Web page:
HMS G14

From Wikipedia, the free encyclopedia
Jump to: navigation, search
HMS G14 IWM Q 18588.jpg
History
United Kingdom
Name: HMS G14
Builder: Scotts Shipbuilding and Engineering Company
Laid down: 1 December 1914
Launched: 17 May 1917
Commissioned: 31 August 1917
Fate: Sold 11 March 1923 to Stanlee, Dover
General characteristics
Class and type: G-class submarine
Displacement:
  • 703 long tons (714 t) surfaced
  • 837 long tons (850 t) submerged
Length: 187 ft 1 in (57.0 m)
Beam: 22 ft 8 in (6.9 m)
Draught: 13 ft 4 in (4.1 m)
Installed power:
Propulsion:
Speed:
  • 14.25 knots (26.39 km/h; 16.40 mph) surfaced
  • 9 knots (17 km/h; 10 mph) submerged
Range: 2,400 nmi (4,400 km; 2,800 mi) at 12.5 kn (23.2 km/h; 14.4 mph) surfaced
Complement: 22
Armament:

HMS G14 was a British G-class submarine built for the Royal Navy during World War I.

Description[edit]

The G-class submarines were designed by the Admiralty in response to a rumour that the Germans were building double-hulled submarines for overseas duties. The submarines had a length of 187 feet 1 inch (57.0 m) overall, a beam of 22 feet 8 inches (6.9 m) and a mean draft of 13 feet 4 inches (4.1 m). They displaced 703 long tons (714 t) on the surface and 837 long tons (850 t) submerged. The G-class submarines had a crew of 30 officers and other ranks. They had a partial double hull.[1]

For surface running, the boats were powered by two 800-brake-horsepower (597 kW) Vickers two-stroke diesel engines, each driving one propeller shaft. When submerged each propeller was driven by a 420-horsepower (313 kW) electric motor. They could reach 14.25 knots (26.39 km/h; 16.40 mph) on the surface and 9 knots (17 km/h; 10 mph) underwater. On the surface, the G class had a range of 2,400 nautical miles (4,400 km; 2,800 mi) at 16 knots (30 km/h; 18 mph).[1]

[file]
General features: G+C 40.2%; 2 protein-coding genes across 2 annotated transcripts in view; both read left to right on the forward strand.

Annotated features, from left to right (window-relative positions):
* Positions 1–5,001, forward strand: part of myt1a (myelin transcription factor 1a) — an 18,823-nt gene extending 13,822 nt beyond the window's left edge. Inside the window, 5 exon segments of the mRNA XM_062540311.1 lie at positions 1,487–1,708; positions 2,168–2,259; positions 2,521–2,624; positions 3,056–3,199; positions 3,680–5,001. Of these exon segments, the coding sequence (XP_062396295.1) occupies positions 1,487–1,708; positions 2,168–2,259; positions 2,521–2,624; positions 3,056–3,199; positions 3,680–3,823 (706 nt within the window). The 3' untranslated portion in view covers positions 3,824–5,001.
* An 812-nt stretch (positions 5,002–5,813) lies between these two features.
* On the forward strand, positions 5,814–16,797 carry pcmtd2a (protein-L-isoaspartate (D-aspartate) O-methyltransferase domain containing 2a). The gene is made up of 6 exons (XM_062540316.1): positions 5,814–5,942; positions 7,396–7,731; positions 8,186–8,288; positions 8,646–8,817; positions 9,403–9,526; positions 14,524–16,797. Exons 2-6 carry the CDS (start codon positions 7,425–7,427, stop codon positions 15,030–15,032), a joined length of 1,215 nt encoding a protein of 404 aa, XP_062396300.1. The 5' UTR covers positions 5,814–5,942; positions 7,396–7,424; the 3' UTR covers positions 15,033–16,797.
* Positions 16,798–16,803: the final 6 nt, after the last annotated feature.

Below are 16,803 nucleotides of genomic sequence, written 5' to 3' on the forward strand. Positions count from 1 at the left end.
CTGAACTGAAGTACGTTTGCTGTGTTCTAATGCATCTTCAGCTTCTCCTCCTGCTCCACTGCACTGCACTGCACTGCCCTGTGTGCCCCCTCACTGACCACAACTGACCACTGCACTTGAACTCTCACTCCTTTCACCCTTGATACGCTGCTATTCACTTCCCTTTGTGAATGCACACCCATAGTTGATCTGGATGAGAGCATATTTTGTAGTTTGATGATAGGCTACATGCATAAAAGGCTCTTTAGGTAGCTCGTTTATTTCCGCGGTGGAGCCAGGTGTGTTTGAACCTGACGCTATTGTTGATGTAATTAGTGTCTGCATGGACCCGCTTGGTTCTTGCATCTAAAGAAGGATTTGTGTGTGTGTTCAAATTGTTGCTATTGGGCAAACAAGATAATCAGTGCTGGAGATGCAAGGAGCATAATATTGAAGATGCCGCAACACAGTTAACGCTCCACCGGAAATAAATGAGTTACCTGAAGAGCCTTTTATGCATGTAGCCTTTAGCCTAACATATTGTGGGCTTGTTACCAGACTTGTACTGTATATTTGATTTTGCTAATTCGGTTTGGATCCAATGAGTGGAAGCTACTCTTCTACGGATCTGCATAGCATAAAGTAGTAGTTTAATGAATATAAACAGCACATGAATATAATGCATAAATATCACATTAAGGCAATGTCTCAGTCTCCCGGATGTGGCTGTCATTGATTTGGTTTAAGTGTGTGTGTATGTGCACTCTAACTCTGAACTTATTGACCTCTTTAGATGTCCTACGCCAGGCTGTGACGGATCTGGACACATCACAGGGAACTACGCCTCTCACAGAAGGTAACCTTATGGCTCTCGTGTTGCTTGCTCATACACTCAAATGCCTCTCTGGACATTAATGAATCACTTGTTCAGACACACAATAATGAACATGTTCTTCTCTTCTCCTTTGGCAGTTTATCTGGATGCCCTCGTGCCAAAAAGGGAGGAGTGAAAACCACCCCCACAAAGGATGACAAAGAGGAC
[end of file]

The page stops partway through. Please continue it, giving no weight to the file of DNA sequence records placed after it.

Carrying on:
The boats were intended to be armed with one 21-inch (53.3 cm) torpedo tube in the bow and two 18-inch (45 cm) torpedo tubes on the beam. This was revised, however, while they were under construction, the 21-inch tube was moved to the stern and two additional 18-inch tubes were added in the bow. They carried two 21-inch and eight 18-inch torpedoes. The G-class submarines were also armed with a single 3-inch (7.6 cm) deck gun.[1]

Career[edit]

Like the rest of her class, G14's role was to patrol an area of the North Sea in search of German U-boats. She survived the war and was scrapped in 1923.

Notes[edit]

  1. ^ a b c Gardiner & Gray, p. 90

References[edit]